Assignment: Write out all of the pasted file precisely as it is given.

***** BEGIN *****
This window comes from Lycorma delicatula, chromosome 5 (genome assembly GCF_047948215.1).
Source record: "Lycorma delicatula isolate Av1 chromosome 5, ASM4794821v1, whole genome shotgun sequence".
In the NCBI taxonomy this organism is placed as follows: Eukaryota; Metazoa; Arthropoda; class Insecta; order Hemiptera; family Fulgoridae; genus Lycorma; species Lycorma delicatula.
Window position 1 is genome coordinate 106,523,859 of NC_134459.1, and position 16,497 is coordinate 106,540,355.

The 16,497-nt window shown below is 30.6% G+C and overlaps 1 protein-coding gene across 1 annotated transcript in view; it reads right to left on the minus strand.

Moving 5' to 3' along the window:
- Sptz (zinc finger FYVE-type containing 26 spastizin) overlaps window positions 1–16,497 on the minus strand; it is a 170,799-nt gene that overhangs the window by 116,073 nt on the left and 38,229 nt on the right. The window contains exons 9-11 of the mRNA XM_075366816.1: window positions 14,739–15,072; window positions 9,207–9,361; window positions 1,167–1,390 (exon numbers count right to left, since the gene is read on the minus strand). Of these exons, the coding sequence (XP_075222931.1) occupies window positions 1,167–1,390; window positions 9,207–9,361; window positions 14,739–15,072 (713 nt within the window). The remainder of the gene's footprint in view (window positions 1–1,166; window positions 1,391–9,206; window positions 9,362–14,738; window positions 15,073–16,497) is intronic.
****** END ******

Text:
This window comes from Lycorma delicatula, chromosome 5 (genome assembly GCF_047948215.1).
Source record: "Lycorma delicatula isolate Av1 chromosome 5, ASM4794821v1, whole genome shotgun sequence".
In the NCBI taxonomy this organism is placed as follows: Eukaryota; Metazoa; Arthropoda; class Insecta; order Hemiptera; family Fulgoridae; genus Lycorma; species Lycorma delicatula.
Window position 1 is genome coordinate 106,523,859 of NC_134459.1, and position 16,497 is coordinate 106,540,355.

The 16,497-nt window shown below is 30.6% G+C and overlaps 1 protein-coding gene across 1 annotated transcript in view; it reads right to left on the minus strand.

Moving 5' to 3' along the window:
- Sptz (zinc finger FYVE-type containing 26 spastizin) overlaps window positions 1–16,497 on the minus strand; it is a 170,799-nt gene that overhangs the window by 116,073 nt on the left and 38,229 nt on the right. The window contains exons 9-11 of the mRNA XM_075366816.1: window positions 14,739–15,072; window positions 9,207–9,361; window positions 1,167–1,390 (exon numbers count right to left, since the gene is read on the minus strand). Of these exons, the coding sequence (XP_075222931.1) occupies window positions 1,167–1,390; window positions 9,207–9,361; window positions 14,739–15,072 (713 nt within the window). The remainder of the gene's footprint in view (window positions 1–1,166; window positions 1,391–9,206; window positions 9,362–14,738; window positions 15,073–16,497) is intronic.